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Does my mmj card make it illegal for me to carry a gun with a concealed pistol license?

Ellensburg, WA |

I got my mmj card after I got my cpl and I'm hearing that now my cpl may be invalid. Is this true? I can't find an answer online.

Attorney Answers 1


Unlawful users of controlled substances are prohibited from possessing firearms, ammunition, or explosives under federal law. 18 USC 922(g)(3). Marijuana is still a controlled substance under federal law. An attorney at the FBI NICS division stated that an applicant having a medical marijuana card is a "slam dunk" for a NICS denial. If that card is registered with the government, there is a good chance that it will be reported to NICS. A NICS denial means that the person is prohibited from purchasing and/or possessing a firearm. You need to consult an attorney.

This is for general informational purposes only. It does not constitute legal advice and does not establish an attorney-client relationship.

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Robert M Lorey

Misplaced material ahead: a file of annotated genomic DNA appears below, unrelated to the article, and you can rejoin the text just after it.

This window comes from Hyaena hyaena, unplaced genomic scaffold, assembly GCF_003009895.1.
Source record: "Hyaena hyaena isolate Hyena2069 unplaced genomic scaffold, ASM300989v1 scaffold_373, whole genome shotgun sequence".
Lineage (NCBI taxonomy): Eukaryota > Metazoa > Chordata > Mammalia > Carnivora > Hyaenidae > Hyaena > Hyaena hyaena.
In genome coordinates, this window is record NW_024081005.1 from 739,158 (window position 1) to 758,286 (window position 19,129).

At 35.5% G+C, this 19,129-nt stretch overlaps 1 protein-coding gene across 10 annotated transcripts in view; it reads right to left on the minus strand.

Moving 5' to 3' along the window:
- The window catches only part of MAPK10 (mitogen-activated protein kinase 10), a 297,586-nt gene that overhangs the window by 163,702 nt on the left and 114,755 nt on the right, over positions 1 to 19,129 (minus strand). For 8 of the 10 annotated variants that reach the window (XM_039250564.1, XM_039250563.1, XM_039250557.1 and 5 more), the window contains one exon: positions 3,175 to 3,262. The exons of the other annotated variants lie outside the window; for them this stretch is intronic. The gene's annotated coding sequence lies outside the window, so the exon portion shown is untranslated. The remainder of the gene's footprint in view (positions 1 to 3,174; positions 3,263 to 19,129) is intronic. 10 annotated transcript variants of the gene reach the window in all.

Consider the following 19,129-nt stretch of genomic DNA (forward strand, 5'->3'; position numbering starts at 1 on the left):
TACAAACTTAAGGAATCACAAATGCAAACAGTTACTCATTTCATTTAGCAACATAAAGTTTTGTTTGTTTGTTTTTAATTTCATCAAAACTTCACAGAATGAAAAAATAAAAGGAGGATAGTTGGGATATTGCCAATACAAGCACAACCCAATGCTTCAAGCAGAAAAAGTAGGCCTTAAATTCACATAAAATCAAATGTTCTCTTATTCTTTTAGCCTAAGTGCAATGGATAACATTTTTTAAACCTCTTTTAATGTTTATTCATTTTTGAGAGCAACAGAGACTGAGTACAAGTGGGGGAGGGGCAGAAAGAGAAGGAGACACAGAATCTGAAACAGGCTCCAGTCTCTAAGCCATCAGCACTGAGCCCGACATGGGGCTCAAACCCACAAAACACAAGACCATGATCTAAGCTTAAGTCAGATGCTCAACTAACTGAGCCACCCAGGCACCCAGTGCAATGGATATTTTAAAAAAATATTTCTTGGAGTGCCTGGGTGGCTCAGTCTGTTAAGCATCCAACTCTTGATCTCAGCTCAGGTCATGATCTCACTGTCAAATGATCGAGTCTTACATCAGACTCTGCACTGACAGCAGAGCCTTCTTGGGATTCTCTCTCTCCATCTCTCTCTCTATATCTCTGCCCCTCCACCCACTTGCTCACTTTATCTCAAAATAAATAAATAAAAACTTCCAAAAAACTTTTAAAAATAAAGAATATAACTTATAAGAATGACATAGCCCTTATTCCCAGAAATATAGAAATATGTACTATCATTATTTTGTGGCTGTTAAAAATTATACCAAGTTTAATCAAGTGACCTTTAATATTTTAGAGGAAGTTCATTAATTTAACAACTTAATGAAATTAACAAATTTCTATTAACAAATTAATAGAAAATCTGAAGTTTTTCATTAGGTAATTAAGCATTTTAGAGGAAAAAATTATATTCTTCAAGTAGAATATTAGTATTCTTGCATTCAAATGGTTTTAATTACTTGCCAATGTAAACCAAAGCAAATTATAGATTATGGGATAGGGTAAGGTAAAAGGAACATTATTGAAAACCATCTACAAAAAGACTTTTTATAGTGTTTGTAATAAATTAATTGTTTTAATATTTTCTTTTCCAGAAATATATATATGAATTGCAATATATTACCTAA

Robert M Lorey


I concur with Mr. Walter's analysis but wanted to amplify the federal-state interaction. Under Washington law, you are now permitted to use marijuana 1) for medical purposes with a physician's prescription and 2) for recreational purposes. There is no provision of Washington law which is incompatible with a concealed weapons permit and medical (or recreational) marijuana. The problem lies with federal law, as correctly pointed out by Mr. Walter. There is no clear guidance on the conflict between state law and federal law in this context. The answer will likely turn on who is seeking to prosecute you. If you get into the Washington state courts, and are prosecuted solely under state law, there does not appear to be a statutory violation there. If you get into the federal courts, you are in direct violation of federal law for being an unlawful user of a controlled substance while in possession of a firearm. There is no way to evaluate in advance what might happen, but it would be painful, expensive and frustrating -- no matter how it turned out for you. That said, there are not a lot of reported cases of prosecutions for a _user_ in possession of a firearm. However, you don't want to be the 'test case' going up to the U.S. Supreme Court -- primarily since you would be in jail while the case winds its way through the legal system. As a practical matter, it might be an idea worth considering to simply not carry during the time while you need medical marijuana. That is the simplest and safest (from a prosecution standpoint) way to resolve the issue. It may not be a wholly satisfactory resolution, but may be your best option. Good luck!